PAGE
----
query: community coaches

colist at comm-org.wisc.edu colist at comm-org.wisc.edu
Thu Apr 5 17:34:27 CDT 2007


[ed:  Cheryl continues the discussion.]

From: "Cheryl Honey" <wecare at familynetwork.org>

I got such a chuckle out of Carol's comments about the term "community
coach." We call our organizers "Community Weavers". No controversy with 
that
term - in fact it's attracting a lot of attention. Community Weavers do not
have the power over gene of Alinsky, who's philosophy was to take back that
which was taken away. Weavers tend to give back to community to expand
capacity by tapping creative ingenious of participants to solve problems
within the capacity of the group. They organize to build social capital and
engage citizens to take responsibility for what they love. Some love
tutoring, others love to organize block parties, while others spearhead
social movements. I wrote a paper called Community Organizing: Past, 
Present
and Future on the Comm-Org website. It describes the shift taking place in
community organizing. Robert Fisher wrote a book called, "Let the People
Decide" which describes how "the cause" shapes organizing efforts. John
McKnight's book "The Careless Society: Community and it's counterfeits" is
the impetus for my pioneering work of a social change method called
"Community Weaving" It's Chapter 42 of the Change Handbook (2nd Ed.)
published by Berrett-Koehler.  The "how to's" of community organizing is
shifting with the advent of technology. Move-on and NRDC are great examples
of "techno-organizing" efforts to affect change. You are right about how
some terms are more appealing than others. I just won the Jefferson Award
www.aips.org for my contribution to creating a more caring, just and civil
society through Community Weaving. It's really a community organizing 
effort
with a lot of bells and whistles. The quandry I find myself in is I really
don't know what to call myself. Organizer, activist, peacekeeper or a
creative who finally found an outlet to express what has meaning to me.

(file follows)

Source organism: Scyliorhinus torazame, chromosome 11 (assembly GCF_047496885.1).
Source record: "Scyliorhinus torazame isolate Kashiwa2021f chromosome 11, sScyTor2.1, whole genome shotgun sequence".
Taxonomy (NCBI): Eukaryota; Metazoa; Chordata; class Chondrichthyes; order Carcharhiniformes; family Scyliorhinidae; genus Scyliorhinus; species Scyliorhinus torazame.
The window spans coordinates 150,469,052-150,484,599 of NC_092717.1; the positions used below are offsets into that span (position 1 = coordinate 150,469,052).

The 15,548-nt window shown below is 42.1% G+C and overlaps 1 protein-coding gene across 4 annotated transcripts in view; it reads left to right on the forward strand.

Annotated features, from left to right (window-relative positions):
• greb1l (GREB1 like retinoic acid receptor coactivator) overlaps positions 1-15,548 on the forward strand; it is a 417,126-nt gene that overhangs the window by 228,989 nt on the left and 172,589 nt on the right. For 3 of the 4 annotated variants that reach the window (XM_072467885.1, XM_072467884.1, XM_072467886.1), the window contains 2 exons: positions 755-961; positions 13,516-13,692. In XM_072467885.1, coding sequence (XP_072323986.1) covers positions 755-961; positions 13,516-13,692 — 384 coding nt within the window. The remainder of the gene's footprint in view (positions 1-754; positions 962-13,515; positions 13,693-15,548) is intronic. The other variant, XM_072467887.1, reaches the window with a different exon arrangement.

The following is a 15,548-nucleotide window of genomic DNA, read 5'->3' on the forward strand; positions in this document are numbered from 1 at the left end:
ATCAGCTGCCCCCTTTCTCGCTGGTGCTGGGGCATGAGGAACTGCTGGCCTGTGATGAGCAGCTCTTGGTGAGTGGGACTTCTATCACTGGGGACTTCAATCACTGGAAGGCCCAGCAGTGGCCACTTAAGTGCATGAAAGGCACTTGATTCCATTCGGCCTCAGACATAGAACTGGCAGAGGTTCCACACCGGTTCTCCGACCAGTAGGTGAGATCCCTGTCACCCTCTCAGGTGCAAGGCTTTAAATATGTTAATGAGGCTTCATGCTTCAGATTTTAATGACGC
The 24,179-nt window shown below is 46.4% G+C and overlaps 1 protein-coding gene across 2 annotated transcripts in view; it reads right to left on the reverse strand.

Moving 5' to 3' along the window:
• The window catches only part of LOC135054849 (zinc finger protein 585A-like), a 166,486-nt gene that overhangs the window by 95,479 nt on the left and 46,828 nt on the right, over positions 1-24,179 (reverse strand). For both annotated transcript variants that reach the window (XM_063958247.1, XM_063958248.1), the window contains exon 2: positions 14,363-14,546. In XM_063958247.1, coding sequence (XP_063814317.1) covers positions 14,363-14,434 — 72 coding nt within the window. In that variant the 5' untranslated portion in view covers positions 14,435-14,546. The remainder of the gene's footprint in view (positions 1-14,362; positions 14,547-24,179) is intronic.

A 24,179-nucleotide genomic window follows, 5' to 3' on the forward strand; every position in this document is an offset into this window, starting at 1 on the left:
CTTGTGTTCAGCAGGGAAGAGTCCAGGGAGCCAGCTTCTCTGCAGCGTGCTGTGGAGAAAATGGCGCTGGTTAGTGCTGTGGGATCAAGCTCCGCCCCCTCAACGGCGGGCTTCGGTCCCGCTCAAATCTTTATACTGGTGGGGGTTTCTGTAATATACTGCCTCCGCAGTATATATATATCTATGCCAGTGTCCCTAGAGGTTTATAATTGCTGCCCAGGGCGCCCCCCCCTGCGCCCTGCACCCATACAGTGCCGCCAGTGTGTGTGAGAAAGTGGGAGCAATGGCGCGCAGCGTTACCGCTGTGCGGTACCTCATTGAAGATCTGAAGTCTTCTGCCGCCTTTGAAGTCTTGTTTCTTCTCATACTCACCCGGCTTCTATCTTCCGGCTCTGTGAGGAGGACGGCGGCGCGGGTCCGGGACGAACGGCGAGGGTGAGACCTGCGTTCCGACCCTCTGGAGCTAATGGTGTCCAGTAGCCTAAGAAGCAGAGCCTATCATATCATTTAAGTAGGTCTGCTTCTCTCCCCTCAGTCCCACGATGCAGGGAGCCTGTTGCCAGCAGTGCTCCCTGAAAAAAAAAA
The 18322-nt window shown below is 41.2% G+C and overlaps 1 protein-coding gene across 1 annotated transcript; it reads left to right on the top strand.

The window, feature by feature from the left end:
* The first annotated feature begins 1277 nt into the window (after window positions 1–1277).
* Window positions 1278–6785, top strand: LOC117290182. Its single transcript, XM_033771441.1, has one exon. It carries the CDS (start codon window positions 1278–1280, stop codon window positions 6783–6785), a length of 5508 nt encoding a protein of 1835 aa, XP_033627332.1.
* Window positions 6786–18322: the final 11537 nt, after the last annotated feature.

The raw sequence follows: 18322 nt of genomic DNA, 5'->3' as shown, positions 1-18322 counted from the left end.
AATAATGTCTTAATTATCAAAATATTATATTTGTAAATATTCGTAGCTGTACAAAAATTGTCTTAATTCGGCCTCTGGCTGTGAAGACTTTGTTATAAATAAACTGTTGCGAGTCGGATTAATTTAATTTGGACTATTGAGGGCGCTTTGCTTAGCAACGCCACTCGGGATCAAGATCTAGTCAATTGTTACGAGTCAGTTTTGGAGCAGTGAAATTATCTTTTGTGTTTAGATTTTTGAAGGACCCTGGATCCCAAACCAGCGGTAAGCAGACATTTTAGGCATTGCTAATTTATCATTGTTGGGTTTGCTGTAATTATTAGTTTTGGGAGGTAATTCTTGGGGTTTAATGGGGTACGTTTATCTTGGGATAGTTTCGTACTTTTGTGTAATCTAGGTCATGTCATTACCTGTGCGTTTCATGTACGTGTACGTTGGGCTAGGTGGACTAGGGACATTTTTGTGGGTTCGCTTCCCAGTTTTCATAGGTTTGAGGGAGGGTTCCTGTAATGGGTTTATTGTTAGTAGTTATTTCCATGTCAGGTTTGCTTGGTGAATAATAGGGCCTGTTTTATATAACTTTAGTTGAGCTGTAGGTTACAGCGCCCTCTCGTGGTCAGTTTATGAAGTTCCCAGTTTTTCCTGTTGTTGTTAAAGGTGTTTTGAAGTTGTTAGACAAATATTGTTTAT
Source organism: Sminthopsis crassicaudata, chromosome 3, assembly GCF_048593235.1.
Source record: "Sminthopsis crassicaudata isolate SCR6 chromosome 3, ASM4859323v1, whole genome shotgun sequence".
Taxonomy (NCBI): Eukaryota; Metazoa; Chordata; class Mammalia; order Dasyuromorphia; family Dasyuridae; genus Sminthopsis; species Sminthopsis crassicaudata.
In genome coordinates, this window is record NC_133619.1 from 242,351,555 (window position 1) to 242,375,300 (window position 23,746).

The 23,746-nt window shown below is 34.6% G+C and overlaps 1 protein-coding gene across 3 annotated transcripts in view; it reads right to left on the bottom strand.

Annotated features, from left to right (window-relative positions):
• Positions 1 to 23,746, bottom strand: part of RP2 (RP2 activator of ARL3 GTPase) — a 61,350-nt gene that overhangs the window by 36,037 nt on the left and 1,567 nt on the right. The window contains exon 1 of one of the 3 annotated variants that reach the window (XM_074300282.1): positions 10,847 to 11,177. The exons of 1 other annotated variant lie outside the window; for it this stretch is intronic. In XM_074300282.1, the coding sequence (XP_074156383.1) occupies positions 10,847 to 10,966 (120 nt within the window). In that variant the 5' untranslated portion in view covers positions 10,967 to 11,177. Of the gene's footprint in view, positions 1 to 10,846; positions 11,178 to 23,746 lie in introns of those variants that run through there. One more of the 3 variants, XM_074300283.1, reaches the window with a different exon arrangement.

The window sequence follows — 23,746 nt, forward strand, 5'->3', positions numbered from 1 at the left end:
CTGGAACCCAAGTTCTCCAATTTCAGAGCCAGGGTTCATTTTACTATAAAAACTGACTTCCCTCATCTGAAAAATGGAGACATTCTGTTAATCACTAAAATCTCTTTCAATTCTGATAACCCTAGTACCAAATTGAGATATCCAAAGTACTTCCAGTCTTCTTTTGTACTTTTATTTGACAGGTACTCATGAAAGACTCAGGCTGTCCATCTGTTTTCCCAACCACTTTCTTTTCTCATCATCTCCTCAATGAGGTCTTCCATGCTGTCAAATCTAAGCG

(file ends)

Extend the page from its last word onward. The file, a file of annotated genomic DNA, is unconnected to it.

Weaving community a new consciousness of people who consume less and share
more and provide a sanctuary where my children will be cared about. That's
my motivation. Appreciate how you sparked this dialogue. \

Cheryl Honey
Master Weaver & 2007 Jefferson Award winner
Bothell, WA
www.familynetwork.org
www.communityweaving.org
>
>
> From: "Carol McCullough" <CMcCullough at TNRC.net>
>
> Perhaps I am being a little dense here, but precisely how does a 
> "community coach" differ from an organizer?  It just sounds like a new 
> name (albeit one that could sound more appealing / less controversial 
> to funders) for an established practice to me.
>
> Carol McCullough
> Neighborhood Organizer
> Nashville, TN
>>
>>
>> From: "Emery, Mary E [SOC A]" <memery at iastate.edu>
>>
>> Greetings colleagues:
>> We are asking your help in mapping the world of coaching for community
>> and organizational change. In 2005, a number of coaches working with
>> communities and organizations focused on change efforts gathered in
>> Boise, ID. We identified 220 locations where coaching for community or
>> organizational change was happening. We believe the practice has
>> continued to spread as more communities and organizations grapple with a
>> change agenda. In fact, this may be an approach to community development
>> that you have practiced on your own for many years. Thanks to funding
>> from the W. K. Kellogg Foundation, we have an opportunity to learn more
>> about this work and expand our community of practice. Our definition for
>> coaching for community and organizational change came out of a
>> roundtable discussion held in 2006.
>>
>> Community coaches work with local leaders and social change
>> organizations. Working with a coach is a strategy to set goals, take
>> action, make better decisions and develop natural strengths.  A
>> community coach is a guide who supports communities and organizations in
>> identifying and achieving their goals.
>> (The report is available at
>> http://www.ncrcrd.iastate.edu/projects/coaching/index.html)
>>
>> To help us begin to learn more about these efforts, we encourage those
>> of you involved in a coaching for community change effort to fill out
>> our survey. To take the survey, click on this link:
>> http://www.surveymonkey.com/s.asp?u=919243469038 We will be preparing
>> our report on the results at the end of April.
>> We also invite you to share your ideas, experiences, and suggestions via
>> this BLOG: http://www.extension.iastate.edu/mt/ccc  If you wish to post
>> a piece please contact memery at iastate.edu  If you are interested in 
>> joining our community of practice, please
>> contact mary at memery at iastate.edu   Fieldstone Alliance has also 
>> published a new newsletter issue on
>> coaching for community change at http://www.fieldstonealliance.org/  For
>> more information on the results of the Boise Roundtable, go to:
>> http://www.ncrcrd.iastate.edu/projects/coaching/index.html  Please 
>> let me know if you have questions, suggestions, etc.
>> Our best to you,
>> mary
>> Mary Emery, Associate Director, NCRCRD
>> (515) 294 2878; cell 402 304 1531 Fax (515) 294 3180 memery at iastate.edu
>> _______________________________________________
>




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